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Wednesday, February 26, 2020

On the eve of May 19, 2015, Frisch held its annual Evening of the Arts. Parents and students gathered to hear musical performances by the Frisch School choir, led by Josh Erlich, and the Frisch School performance ensemble and jazz band, led by

Steve Bill, director of music. The performances opened with “Sweet Home Alabama” by Lynyrd Skynyrd, which quickly got the crowd excited and clapping along. The ensemble followed with “In Memory of Elizabeth Reed” by the Allman Brothers Band, and ”Windmills of Your Mind” by Michel Legrand, as performed by Sting. The choir was pitch-perfect as they sang “Hinei MaTov,” “Malchei HaM’lachim” and “Or Gadol.” The jazz band performed “Soulful Strut” by Young-Holt Unlimited, “Chain Reaction” by The Crusaders and finally a memorable performance of “The Coffee Song,” by Frank Sinatra; this lineup was introduced by a small skit and song by director Steve Bill himself (he sang with Sinatra in the early 1980’s). Parents around the room swayed with the beat and mouthed the words along with the performers, showing familiarity with the music and pride in the work of the students.

The audience was then introduced to the art portion of the program by a Frisch senior who reminisced about her four years of art at Frisch and what they have done for her. The back of the room was opened to reveal a carefully curated exhibit of art work that included 2-D and 3-D art work from students of the Frisch arts track, the studio art club, the eleventh grade studio art elective classes and the senior AP studio art class. Included in the exhibit, as well, was work by contemporary artists from the Art League Defending Israel (http://www.artleaguedefendingisrael.org), who partnered with the AP studio art class; the collaboration included a discussion about creating art that reflects what is going on in Israel in order to visually represent, comment on, reflect upon and memorialize these current events for posterity. The students proudly displayed their works, which ranged from powerful images depicting Gilad, Eyal and Naftali, to paintings that captured children in Gaza playing on rockets or an Israeli playground revealing an underground tunnel opening in its center. The works resonated with the viewers and typified the approach of the presence of art in the world and world in the art, that drove the class.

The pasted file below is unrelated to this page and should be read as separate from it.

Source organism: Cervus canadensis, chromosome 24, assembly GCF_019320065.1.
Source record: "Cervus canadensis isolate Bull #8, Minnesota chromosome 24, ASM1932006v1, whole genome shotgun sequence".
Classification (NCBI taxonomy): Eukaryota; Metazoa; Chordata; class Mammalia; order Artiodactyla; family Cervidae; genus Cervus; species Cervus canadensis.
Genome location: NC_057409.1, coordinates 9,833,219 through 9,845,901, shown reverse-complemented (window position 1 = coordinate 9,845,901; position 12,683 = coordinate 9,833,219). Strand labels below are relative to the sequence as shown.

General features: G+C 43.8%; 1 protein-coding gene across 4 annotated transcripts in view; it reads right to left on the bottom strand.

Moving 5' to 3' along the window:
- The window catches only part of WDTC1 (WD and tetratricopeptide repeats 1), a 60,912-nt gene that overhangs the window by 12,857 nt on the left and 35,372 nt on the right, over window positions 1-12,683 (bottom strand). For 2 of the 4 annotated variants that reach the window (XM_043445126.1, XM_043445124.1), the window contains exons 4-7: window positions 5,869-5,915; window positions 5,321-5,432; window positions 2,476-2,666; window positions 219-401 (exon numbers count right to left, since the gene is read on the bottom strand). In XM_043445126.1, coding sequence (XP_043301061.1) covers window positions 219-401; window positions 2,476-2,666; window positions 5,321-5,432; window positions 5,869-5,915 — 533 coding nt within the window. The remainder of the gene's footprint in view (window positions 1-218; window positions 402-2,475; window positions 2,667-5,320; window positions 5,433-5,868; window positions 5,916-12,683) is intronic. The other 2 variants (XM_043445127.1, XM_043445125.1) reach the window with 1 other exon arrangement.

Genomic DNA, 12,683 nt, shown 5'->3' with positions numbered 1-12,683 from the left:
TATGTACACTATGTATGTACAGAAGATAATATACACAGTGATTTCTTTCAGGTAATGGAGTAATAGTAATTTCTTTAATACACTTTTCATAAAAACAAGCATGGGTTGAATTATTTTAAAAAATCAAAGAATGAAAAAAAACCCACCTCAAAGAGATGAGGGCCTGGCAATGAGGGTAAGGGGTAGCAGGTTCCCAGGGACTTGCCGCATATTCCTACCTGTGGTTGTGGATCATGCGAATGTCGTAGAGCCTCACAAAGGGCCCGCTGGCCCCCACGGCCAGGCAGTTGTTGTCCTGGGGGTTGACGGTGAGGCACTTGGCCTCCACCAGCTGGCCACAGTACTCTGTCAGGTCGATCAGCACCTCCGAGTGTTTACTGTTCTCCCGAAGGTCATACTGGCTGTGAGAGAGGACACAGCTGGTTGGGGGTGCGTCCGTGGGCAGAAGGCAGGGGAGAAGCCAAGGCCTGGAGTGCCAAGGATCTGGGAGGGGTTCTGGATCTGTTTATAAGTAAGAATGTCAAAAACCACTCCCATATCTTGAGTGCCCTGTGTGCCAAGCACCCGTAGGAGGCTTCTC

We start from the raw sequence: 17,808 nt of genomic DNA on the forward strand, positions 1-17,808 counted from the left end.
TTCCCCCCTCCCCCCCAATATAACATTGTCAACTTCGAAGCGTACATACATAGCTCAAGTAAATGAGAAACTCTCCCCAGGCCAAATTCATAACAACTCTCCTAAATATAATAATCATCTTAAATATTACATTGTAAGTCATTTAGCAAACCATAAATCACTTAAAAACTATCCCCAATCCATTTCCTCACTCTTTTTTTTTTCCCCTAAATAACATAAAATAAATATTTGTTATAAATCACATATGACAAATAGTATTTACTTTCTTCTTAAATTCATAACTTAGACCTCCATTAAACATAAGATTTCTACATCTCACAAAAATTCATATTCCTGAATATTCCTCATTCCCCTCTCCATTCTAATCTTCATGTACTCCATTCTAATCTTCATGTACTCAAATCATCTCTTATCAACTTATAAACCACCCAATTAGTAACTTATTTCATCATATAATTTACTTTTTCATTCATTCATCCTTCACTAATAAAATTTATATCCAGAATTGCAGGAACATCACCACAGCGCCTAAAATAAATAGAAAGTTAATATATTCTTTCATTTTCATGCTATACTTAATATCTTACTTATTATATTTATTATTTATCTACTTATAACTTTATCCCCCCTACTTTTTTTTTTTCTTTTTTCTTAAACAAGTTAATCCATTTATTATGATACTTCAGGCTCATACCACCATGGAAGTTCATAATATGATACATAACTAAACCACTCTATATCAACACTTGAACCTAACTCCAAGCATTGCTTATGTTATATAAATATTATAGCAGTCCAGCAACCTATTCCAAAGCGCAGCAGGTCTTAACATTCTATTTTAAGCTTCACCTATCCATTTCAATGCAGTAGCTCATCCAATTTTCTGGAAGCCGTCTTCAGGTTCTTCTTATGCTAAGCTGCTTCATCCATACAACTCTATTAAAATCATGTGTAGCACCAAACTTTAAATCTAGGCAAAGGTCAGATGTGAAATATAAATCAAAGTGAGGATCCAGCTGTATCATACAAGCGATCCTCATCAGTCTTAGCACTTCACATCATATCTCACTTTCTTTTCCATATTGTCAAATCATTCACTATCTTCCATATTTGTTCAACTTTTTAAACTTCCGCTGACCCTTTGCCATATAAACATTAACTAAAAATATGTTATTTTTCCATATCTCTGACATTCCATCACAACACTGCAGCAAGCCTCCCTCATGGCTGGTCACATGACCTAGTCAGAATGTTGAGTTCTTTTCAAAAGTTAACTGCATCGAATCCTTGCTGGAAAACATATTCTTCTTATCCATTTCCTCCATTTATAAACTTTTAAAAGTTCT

Other exhibits attracted significant attention, including the 3-D “altered book sculptures” created by the ninth grade arts track students, complemented by similar work created in Frisch’s partner school in Nahariya, Israel. To achieve these sculptures, the students crafted paper models of themselves extracted from the center of unused school textbooks. The skill, precision, creativity and technique employed in this project were evocative and powerful. Additional multimedia pieces such as metal wire self-portraits, which were hung across the stage, and complex ceramic relief sculptures, provided insight into the developing artistic minds of Frisch students from all the high school grades.

The exhibit housed a selection of work from the new collaboration with The Sinai School, a program which began this year. Also showcased was a full table of ceramic vessels created by the tenth grade students during an art/’nach integration project that interfaced Yirmiyahu and his prophesy, with “clay in the hands of a potter” as a vision of a Jew’s relationship to Hashem.

Between paintings and drawings, employing media ranging from textiles to sculptures and finding subjects from still life to abstractions, the work ran the gamut of expression. This gave parents, faculty and the artists themselves cause for pride.